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How The Case Of The 'Snuggie' Impacts Tariffs And Trade


You know the Snuggie? Keeps you warm, maybe you've seen it advertised on television. Well, the U.S. court of international trade made a lot of waves with a ruling handed down on the Snuggie and what it actually is. The court had to decide whether it's a blanket or a garment. And Kenny Malone from our Planet Money podcast wanted to know what kind of money's at stake when you say the Snuggie's a blanket.

KENNY MALONE, BYLINE: I was told Joe Spraragen's Manhattan office was, quote, "a real Snuggie scene," filled with dozens of the things. But as he walks me inside...

JOE SPRARAGEN: The last, I'm down to one.


SPRARAGEN: Yeah. Breaking open the Snuggie package.

MALONE: Spraragen is an attorney with Grunfeld Desiderio. And he helped represent the company that owns Snuggie, Allstar Marketing.

SPRARAGEN: Here we see one lovely brown Snuggie.

MALONE: It's a blanket-shaped thing with sleeves sewn into it. This one is a regrettable shade of camel but soft.

I'm just going to wear this for the rest of the interview if that's all right with you.

SPRARAGEN: I prefer the term use it, rather than wear it.

MALONE: Oh, I see what you're doing here.

He's saying the Snuggie's not a garment you wear, it's a blanket you use. This matters because the Snuggie is made in China. And everything that's imported into the United States may be subject to a tariff determined by what that item is. Typically, this gets sorted out pretty easily by a very long, very detailed law.

SPRARAGEN: Here we have the entire Harmonized Tariff Schedule of the United States - dropped on the floor.


MALONE: In here somewhere is a category and a tariff for everything - walking sticks, 4 percent - coffee, 0 percent - live foxes, 4.8 percent. Snuggie was falling under Section 6114.

SPRARAGEN: Other garments, knitted or crocheted, that are not of cotton.

MALONE: The Department of Justice declined to comment for this story. But it had argued that the Snuggie belonged in this category, like a priestly cloak or a graduation gown.

SPRARAGEN: Rate of duty of 14.9 percent.

MALONE: Spraragen argued that the Snuggie is clearly a blanket, which would mean a 6.5 percent lower tariff. And that is what the court decided - Snuggie is a blanket. That would mean big savings for Snuggie and a big tax loss for the government. Spraragen wouldn't say how much money was at stake, but Michael Cone was game to try and figure it out. Have you done this math already, or should I get my calculator out?

MICHAEL CONE: I did the math.


Cone is a trade and customs lawyer who's worked on cases like this. As of 2013, Allstar Marketing had sold a reported $500 million in Snuggies. Cone says we can estimate they'd pay duty on about half that number. And then he did some math that I think sounds more complicated than it really is.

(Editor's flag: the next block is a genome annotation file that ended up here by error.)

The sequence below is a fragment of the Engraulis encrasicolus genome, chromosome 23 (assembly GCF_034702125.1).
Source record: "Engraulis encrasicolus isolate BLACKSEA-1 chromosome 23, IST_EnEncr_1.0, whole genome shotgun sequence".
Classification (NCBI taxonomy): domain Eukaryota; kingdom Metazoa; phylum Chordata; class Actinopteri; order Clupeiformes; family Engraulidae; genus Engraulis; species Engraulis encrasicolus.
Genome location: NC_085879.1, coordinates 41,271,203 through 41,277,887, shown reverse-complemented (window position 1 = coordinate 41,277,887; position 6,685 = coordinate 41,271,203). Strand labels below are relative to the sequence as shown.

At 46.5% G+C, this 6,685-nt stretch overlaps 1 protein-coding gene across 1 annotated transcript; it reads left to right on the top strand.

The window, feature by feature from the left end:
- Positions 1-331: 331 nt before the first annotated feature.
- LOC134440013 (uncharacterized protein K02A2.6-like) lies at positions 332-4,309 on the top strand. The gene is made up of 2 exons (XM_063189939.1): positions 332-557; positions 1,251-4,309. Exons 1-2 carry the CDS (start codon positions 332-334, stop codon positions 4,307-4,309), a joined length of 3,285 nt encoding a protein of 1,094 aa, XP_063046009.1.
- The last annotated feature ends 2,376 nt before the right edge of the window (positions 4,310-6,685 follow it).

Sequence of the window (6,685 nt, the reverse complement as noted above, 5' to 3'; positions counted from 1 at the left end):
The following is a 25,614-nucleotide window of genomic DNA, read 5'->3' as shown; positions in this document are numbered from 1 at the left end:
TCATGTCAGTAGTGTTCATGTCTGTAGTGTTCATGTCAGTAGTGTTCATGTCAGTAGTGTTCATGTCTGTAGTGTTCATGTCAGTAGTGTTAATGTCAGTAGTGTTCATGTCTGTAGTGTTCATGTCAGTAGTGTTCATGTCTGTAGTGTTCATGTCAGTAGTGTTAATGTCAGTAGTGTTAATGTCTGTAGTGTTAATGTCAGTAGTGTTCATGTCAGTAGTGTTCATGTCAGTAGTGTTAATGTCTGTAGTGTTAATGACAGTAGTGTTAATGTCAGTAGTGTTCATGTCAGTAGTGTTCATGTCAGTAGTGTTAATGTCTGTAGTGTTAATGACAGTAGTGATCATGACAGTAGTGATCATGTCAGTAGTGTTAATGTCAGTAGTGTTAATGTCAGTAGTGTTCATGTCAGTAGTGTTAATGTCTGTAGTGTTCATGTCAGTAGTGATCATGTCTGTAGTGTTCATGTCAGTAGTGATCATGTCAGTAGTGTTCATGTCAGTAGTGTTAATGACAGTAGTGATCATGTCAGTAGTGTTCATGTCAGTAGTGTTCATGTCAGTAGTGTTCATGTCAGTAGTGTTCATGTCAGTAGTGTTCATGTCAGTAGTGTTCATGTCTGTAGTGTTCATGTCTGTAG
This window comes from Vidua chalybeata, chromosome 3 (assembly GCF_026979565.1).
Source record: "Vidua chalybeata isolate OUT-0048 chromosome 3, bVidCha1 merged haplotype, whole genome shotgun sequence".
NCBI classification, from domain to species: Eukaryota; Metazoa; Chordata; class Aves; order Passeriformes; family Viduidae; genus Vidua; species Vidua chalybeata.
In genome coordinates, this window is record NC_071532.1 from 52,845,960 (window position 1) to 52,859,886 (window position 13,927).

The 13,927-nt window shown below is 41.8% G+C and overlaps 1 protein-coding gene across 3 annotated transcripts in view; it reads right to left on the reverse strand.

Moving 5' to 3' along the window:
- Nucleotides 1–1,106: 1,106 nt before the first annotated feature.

CONE: Multiply delta 6.4 percent times $250 million, which would be the landed dutiable cost. That equals $16 million.

MALONE: Sixteen million dollars - again, just an estimate.

CONE: So you can see the impact - the monetary impact - of a case like this that goes in front of the Court of International Trade.

MALONE: Cone says in theory this should result in lower Snuggie prices for consumers in the future. Which may come in handy because back at Joe Spraragen's office...

Boy, this Snuggie really heats up quick.

...He's hanging on to the Snuggie I've been wearing throughout our interview.

SPRARAGEN: I am retaining this one should the need arise for reference.

MALONE: And two final questions. Before this, how many Snuggies had you used?

SPRARAGEN: I had never used a Snuggie.

MALONE: And since this, how many Snuggies have you worn?

SPRARAGEN: I have never worn a Snuggie. And I don't believe anyone else has, either.

MALONE: I thought I might get you there.

SPRARAGEN: Spraragen says, look. Snuggie's been clear about its use from the beginning. For a decade, the company's been saying and singing one consistent message.


UNIDENTIFIED MAN: (Singing) Snuggie, Snuggie, everyone agrees there's only one Snuggie, the blanket that has sleeves.

MALONE: Kenny Malone, NPR News.


UNIDENTIFIED MAN: (Singing) Snuggie, Snuggie, everyone agrees. Transcript provided by NPR, Copyright NPR.

Kenny Malone
Kenny Malone is a correspondent for NPR's Planet Moneypodcast. Before that, he was a reporter for WNYC's Only Humanpodcast. Before that, he was a reporter for Miami's WLRN. And before that, he was a reporter for his friend T.C.'s homemade newspaper, Neighborhood News.
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